Here is what I’m thinking about today
- Hyperlocal as a type of content not a type of audience
- Hyperpersonal is a method of content collection
- Hyperpersonal as rubbish way for news organisations to serve ‘news’
Why have I been thinking that? Is it just that there is nothing on TV?
No. I’ve been catching up on my reading this week after my hols and it seems that, amongst other things, the demise of AP’s youth orientated content service ASAP, has given many pause for thought about the idea of community/niche/hyperlocal content.
Apparently ASAP was “an editorial success, but not a similar success economically.”
Steve Yelvington thinks he knows why. He sees ASAP’s split output to a print and online product as a core failing “as a separate product, neither the print nor the online component stood a chance of success”.
But Juan Antonio Giner sees the separation of audience rather than output as the problem as he uses ASAP as an example of what can happen when you approach a younger audience with a “Guantanamo mentality”.
AP cropped up again in the news that one of its ‘crowd powered’ collaborators NowPublic.com has got a $10.6 million injection of cash. It’s seen as a real confidence boost to the crowdsource/citizen journalism approach given the recent closure of Backfence.
But, given the limelight for a moment, Now Public CEO Len Brody has put the cat amongst the pigeons in an interview with Gigacom, around just what makes sites like Nowpublic a success. In particular his comments on Hyperlocal
“I used to think that hyperlocal was what mattered to people, but for 35 and under especially, the concept of local is very different. Like Facebook publishing the news feed… it’s changed from hyperlocal to hyperpersonal.”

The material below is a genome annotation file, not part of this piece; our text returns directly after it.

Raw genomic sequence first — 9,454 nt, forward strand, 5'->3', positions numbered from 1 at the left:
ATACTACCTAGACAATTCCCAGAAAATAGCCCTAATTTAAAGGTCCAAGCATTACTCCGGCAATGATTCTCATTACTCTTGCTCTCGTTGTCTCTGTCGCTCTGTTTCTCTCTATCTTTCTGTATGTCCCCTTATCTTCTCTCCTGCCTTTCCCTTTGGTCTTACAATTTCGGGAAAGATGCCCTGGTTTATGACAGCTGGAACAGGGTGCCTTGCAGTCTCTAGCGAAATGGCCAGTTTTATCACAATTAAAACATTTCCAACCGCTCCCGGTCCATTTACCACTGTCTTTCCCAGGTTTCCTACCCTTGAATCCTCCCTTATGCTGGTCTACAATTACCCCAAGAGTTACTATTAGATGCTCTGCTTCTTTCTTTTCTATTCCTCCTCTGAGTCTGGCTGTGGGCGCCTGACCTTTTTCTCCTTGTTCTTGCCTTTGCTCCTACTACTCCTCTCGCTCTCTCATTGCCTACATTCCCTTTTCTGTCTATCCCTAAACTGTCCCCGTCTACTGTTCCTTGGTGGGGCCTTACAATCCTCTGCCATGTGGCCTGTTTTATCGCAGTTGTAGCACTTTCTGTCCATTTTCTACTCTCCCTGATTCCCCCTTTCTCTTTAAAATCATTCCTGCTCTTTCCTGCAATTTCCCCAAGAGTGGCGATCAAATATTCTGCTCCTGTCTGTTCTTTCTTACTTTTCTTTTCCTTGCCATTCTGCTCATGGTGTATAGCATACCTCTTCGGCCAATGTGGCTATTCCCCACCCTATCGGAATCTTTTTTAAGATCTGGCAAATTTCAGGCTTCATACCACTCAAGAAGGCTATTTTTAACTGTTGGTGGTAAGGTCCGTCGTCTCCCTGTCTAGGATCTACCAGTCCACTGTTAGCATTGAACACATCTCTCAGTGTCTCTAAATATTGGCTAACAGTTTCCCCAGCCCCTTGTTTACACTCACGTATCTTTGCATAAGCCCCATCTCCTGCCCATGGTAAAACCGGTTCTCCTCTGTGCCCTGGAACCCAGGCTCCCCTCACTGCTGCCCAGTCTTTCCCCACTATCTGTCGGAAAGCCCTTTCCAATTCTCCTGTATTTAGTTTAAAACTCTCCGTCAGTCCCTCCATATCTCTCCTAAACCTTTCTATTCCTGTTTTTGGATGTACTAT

It’s generated a lot of comment.
Steve Boriss sees hyperlocal and hyperpersonal as the same thing whilst others, like Jeff Jarvis, don’t like the idea that hyperlocal is somehow only of interest to provincial old farts . Howard Owens wisely observes that the quote is as much a cue to debate what hyperlocal actually means .
I agree And in that sense I think Brody is right especially as I think that the phrase local and hyperlocal are getting mixed up in the debate.
In recent times Hyperlocal has become more a way of talking about a process of monetizing/leveraging the relationship with an audience and the content they produce; synonymous as it is with crowdsourcing and citizen journalism. It’s local news for and by local people. Maybe that’s as a result of the corporate approach gaining the limelight But in reality all that the approach to hyperlocal really reflects are the limitations of the content produced by traditional media outlets. Restricted by geography and of limited interest in a broader market that their audience browses through everyday.
That’s why I’m thinking of Hyperlocal as a type of content not a type of audience. Hyperlocal is content that suits personal interests defined, as they are, in so many dimensions not just geographical. As a core technology the web means that an individual can browse and collect that content driven by their own (hyper) personal interests. Move to apps like facebook and an individual can refine that to a personal(relationship) level. It is all absorbed in the same way – it’s all news. That’s why I’m thinking that Hyperpersonal is a method of content collection.
What constitutes interesting content is a decision that the individual makes not just the news organisations. That’s why I think Hyperpersonal as rubbish way for news organisations to serve ‘news’.
It will be interesting to see how the debate plays out. Hopefully hyperlocal and hyperpersonal will manage to avoid the “Guantanamo mentality” of trying to define and exploit audiences and give everyone pause for more reflection on just how it helps define our (hyper)personal and (hyper)local relationships